SG Voice is interested in startups disrupting the status quo. Sugi has created an app which allows retail investors to understand the emissions impact of their investment portfolios, and offset against their impact.
- Global trends around sustainability and climate risk are driving fundamental changes in business.
- Digitalisation and technology disruptors are accelerating underlying transformations in the economy.
- Sugi is addressing the growing interest of retail investors in going green and understanding the impact of their investments.
The company was founded by chief executive Josh Gregory in London in 2020, as a means of helping retail investors build a greener, more sustainable investment portfolio.
Sugi founder Josh Gregory says: “Our passion is to bring transparency to green investing and make it easier for investors to make genuinely greener choices. ”
What problem is Sugi solving?
Sugi was designed to help investors get transparency on whether particular investments constitute greenwash or not. Gregory says: “ESG ratings are a minefield for non-professional investors.
“The ratings themselves are subjective, greenwashing is rife and the metrics are mainly used to measure financial risk, rather than real-world impact. We created Sugi to provide an objective, reliable dataset that catered specifically to non-professional investors concerned about their impact on the planet.”
Sugi is targeting retail investors who are interested in taking an ESG lens to their own investments. While the ESG market, and ratings, are complex and confusing for the institutional investor there is little to no support for the retail investor. Given the growing focus on climate action as part of being a responsible citizen, it is no surprise that retail investors are crying out for support in investment decision-making.
This matters not only because realigning capital towards sustainable investment is needed, but because of the rapid increase in the size of the retail investment market. According to data from Morningstar, in the US sustainable funds saw an inflow of nearly $70 billion in 2021, a 35% increase over 2020’s highwater mark. But it still remains short of mass market adoption.
Nonetheless, the retail investor market is rapidly growing and, according to US financial advisory group Betterment, made up around 17% of the market in January 2020 – a number that shot up to over 25% in July and August of that year.
The retail investment market has seen a particular boost since the pandemic and according to Schwab research, around 43% of people who have recently taken up personal investing have shared that they have plans of investing more in the market.
Gregory says, “In 2020, the Financial Times estimated that 15% of the UK stock market was owned by individual shareholders, a number that is steadily increasing.
“Non-professional investors are an important piece of the green finance puzzle and are increasingly becoming more and more active. However, to date, they haven’t been presented with information about their impact in a way that caters to their specific needs. That’s why we created Sugi.”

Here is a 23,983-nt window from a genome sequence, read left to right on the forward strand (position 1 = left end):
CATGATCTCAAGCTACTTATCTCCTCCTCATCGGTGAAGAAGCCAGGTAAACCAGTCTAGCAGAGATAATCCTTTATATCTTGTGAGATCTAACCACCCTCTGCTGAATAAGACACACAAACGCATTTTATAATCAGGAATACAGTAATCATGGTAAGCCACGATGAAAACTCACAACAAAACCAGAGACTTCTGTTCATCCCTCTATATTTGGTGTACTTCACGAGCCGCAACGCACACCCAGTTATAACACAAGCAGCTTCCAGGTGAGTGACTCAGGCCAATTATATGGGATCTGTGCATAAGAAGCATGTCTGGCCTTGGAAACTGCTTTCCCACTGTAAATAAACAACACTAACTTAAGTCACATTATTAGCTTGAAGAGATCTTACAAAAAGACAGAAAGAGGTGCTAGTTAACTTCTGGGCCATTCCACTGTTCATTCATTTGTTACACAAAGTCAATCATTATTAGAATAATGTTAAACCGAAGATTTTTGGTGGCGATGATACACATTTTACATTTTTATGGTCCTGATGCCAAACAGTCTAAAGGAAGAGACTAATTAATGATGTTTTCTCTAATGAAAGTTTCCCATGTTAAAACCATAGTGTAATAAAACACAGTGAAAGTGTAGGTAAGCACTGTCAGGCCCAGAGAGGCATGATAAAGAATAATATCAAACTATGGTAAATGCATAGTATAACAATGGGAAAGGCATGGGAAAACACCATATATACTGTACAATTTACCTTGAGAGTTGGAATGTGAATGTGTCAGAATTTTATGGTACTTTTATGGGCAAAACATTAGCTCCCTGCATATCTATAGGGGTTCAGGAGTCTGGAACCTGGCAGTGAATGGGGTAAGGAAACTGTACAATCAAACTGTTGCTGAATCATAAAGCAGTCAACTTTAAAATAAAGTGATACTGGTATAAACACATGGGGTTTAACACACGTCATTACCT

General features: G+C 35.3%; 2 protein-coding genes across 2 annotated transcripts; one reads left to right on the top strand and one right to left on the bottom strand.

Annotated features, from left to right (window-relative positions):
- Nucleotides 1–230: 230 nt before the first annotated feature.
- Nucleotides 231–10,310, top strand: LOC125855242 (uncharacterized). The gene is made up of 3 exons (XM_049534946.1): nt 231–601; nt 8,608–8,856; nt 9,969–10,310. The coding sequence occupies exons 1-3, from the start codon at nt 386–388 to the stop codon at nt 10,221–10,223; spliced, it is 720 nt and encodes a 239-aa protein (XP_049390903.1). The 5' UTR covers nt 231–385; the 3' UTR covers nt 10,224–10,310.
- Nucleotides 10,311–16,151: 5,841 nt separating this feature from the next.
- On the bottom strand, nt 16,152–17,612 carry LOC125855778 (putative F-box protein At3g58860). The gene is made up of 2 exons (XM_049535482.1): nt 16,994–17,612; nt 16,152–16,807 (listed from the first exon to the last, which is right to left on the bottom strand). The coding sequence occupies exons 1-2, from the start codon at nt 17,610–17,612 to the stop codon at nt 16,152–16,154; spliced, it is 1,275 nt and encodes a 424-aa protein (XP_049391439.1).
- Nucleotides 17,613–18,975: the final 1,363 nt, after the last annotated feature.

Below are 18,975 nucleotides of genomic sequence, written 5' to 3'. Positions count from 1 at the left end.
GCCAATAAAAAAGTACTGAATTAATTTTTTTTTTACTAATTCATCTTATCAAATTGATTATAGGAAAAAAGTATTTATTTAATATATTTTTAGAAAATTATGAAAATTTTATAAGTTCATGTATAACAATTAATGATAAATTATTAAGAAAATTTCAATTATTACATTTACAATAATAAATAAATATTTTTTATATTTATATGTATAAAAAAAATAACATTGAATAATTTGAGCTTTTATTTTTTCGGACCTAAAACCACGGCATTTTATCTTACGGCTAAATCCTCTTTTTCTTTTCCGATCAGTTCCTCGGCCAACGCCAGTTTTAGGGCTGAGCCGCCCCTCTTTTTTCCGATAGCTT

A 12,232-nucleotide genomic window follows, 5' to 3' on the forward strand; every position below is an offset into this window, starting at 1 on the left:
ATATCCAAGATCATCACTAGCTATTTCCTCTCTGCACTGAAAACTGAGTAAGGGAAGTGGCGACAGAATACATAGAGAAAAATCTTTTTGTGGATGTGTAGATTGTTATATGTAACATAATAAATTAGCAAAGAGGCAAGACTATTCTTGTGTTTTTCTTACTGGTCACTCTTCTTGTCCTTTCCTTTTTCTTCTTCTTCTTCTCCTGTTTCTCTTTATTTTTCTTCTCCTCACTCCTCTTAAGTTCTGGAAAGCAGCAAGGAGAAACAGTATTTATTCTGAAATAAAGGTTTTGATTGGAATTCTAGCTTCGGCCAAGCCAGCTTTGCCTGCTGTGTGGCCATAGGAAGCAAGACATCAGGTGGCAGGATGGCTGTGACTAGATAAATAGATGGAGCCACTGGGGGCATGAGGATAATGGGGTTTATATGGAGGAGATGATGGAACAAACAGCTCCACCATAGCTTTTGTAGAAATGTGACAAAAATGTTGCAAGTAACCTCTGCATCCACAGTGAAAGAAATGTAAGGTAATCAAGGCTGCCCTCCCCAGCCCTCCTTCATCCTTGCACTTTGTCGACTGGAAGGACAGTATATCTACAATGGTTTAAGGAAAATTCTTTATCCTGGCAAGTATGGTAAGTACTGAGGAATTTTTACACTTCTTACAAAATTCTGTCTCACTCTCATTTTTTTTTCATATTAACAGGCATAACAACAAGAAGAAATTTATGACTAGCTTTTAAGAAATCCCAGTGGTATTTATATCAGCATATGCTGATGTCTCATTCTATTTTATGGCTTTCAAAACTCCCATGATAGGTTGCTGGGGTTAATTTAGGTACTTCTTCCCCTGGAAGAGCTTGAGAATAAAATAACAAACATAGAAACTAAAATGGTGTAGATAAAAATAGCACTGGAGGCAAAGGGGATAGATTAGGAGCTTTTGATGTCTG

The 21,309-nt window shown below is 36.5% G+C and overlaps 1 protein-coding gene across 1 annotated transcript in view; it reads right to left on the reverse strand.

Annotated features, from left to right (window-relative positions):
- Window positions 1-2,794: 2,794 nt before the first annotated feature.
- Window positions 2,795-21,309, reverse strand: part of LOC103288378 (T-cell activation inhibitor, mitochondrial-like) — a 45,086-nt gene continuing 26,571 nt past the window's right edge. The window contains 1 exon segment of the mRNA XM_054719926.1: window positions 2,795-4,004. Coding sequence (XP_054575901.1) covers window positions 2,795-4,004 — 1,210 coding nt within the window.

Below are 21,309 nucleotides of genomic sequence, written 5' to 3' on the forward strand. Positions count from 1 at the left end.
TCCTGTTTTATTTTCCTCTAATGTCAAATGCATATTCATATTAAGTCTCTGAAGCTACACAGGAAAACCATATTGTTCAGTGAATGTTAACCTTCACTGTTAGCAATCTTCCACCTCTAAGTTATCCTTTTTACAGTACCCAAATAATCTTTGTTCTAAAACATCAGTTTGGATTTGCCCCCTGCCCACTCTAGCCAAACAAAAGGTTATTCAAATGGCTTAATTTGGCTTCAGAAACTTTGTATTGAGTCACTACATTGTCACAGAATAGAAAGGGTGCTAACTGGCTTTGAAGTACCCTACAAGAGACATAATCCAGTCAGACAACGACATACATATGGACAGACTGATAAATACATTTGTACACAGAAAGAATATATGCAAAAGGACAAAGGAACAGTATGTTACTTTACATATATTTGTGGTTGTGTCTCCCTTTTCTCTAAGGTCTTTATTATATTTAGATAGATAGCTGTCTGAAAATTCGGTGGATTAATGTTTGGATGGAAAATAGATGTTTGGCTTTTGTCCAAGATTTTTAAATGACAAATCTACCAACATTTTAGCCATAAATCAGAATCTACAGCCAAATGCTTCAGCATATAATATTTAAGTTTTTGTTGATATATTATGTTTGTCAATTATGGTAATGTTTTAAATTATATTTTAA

What is the product and how does it work?
Sugi works with financial institutions, platforms and advisers across the UK and Europe to deliver personalised climate metrics, via API and other methods, for the benefit of non-professional investors.
It shows investors the carbon impact and the global warming potential (GWP) of their investments, alongside benchmarks and similar investments to compare with, and the company is constantly adding new metrics and features. It’s designed to give investors a full picture of their impact in a way that cuts through greenwash.
What are the biggest challenges in developing a product for retail investors?
There’s a great deal of obfuscation in the finance industry around the true environmental impact of investment products. Obviously regulation has a part to play, but there remains a sense that investors are not being told the whole story.
Gregory says: “Time and time again, we see savvy investors using our platform thinking that they have made a green investment, only to find out that it is anything but. This leads to all sorts of things like confusion, mistrust in the market and even disengagement from green investing altogether.
“Key to this is using objective, reliable data (which we do), educating investors and the industry on impact, and presenting data in a way that works specifically for non-professionals.”
What do you think it will take to scale up your product and on what timeline?
Sugi’s initial partnerships have been with wealth managers and financial advisory firms in the UK and Europe. In 2023, the company will be expanding into more segments and helping more financial institutions communicate impact to their customers.
What is the company’s next big goal or milestone?
Gregory says: “We are about to expand our data coverage – watch this space!”
Is Sugi a sustainable business?
Sugi is targeting the finance industry, specifically, presenting data around the impact of investments to drive greener investment choices. That is an external sustainability focus.
That said, adds Gregory, “It’s important that we practice what we preach so we are also conscious of our own impact; for example, we are a fully remote team.”
Funding to date
To date, the company has been backed by a syndicate of angel investors, and also held an overfunded crowdfunding campaign on Crowdcube. The total raised to date is around £700,000.
Who do you consider your biggest rivals?
ESG is dominated by big data. Gregory believes that Sugi is disrupting that market by providing a tailored solution that’s based on real, unaddressed needs. He says: “Our biggest ‘rival’ – the thing that keeps us up at night – is the indifference caused by overexposure to false information on environmental impact. The planet is in a climate crisis.”